A New Proposal to Expand Banking Services in Rural America

By | December 15, 2018

There are now two Americas. A growing, dynamic, and prosperous urban America (including suburbs) that votes almost exclusively Democratic, and a shrinking, poor, rural America that votes Republican. This divide carries significant consequences, from increased polarization to the opioid epidemic, and defies traditional economic logic. Unless something is done soon to turn around the economic fortunes of rural America, the political and cultural cleavage between rural and urban areas will become complete, and Americans will consider their fellow citizens in other parts of the country as foreign as, well, foreigners.

For most of the 20th century, wage differences and economic activity between rural and urban areas shrank as workers moved to higher wage regions while businesses moved to low-wage locations – thus contributing to economic convergence. This relationship began to break down in the 1980’s, as the forces of globalization and technological change decimated the manufacturing sector in America’s heartland and led to a migration of high-skilled workers to urban areas that became “clusters” of economic activity. These clusters attracted even more high-skilled workers wanting to live and work near like-ability peers, as well as businesses that were drawn by a plentiful talent pool. The result was a self-perpetuating cycle of urban areas becoming wealthier, while rural communities slid further into despair. Rural America’s status was cemented last year, when the Wall Street Journal ran a front-page article titled “Rural America Is the New ‘Inner City’”. The article ranks rural areas as the worst among four major U.S. population groupings (the others being big cities, suburbs and medium or small metro areas) in terms of poverty, college attainment, teenage births, divorce, death rates from heart disease and cancer, reliance on federal disability insurance, and male labor-force participation.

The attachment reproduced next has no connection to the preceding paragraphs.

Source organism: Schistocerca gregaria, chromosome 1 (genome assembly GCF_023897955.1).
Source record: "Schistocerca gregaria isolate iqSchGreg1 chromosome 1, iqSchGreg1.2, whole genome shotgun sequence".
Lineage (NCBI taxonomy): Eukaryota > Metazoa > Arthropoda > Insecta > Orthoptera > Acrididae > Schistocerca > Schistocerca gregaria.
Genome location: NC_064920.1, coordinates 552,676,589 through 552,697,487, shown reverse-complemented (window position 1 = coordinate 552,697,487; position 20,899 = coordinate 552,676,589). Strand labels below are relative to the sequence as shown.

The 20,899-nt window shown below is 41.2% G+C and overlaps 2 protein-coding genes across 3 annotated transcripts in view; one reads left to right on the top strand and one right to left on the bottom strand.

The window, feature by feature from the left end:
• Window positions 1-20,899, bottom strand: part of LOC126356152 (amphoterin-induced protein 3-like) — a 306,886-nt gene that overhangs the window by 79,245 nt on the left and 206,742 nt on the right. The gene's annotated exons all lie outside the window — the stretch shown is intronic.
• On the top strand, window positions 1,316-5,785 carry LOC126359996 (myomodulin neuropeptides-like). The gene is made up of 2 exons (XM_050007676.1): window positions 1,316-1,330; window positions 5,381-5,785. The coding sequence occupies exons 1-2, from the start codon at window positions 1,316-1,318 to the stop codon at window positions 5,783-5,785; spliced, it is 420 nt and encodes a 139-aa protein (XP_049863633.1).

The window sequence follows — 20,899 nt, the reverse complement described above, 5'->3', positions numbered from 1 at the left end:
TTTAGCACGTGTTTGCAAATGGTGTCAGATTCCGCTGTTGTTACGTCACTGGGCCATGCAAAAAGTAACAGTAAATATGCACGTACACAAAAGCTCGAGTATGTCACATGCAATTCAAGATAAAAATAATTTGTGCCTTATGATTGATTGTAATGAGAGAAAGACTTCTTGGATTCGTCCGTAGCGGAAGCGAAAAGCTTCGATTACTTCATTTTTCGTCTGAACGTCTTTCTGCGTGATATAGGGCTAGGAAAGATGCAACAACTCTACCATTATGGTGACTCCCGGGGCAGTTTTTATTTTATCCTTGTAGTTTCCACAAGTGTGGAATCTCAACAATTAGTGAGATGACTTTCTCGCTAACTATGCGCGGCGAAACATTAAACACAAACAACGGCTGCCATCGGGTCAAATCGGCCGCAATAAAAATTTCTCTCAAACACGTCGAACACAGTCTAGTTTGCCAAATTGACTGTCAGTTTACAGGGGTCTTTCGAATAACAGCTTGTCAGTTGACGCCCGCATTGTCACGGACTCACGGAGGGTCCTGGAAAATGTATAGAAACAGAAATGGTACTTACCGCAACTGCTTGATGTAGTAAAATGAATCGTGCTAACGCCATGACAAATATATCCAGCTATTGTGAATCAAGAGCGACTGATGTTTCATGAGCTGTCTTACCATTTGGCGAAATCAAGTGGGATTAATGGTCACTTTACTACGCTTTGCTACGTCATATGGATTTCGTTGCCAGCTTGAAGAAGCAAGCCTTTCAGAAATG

As rural America’s economic fortunes declined, so too did the number of banks willing to serve them. Last December, the Wall Street Journal reported that of America’s 1,980 rural counties, 625 don’t have a locally owned community bank (twice as many as 1994); and that at least 35 counties have no bank at all, with about 115 served by just one branch.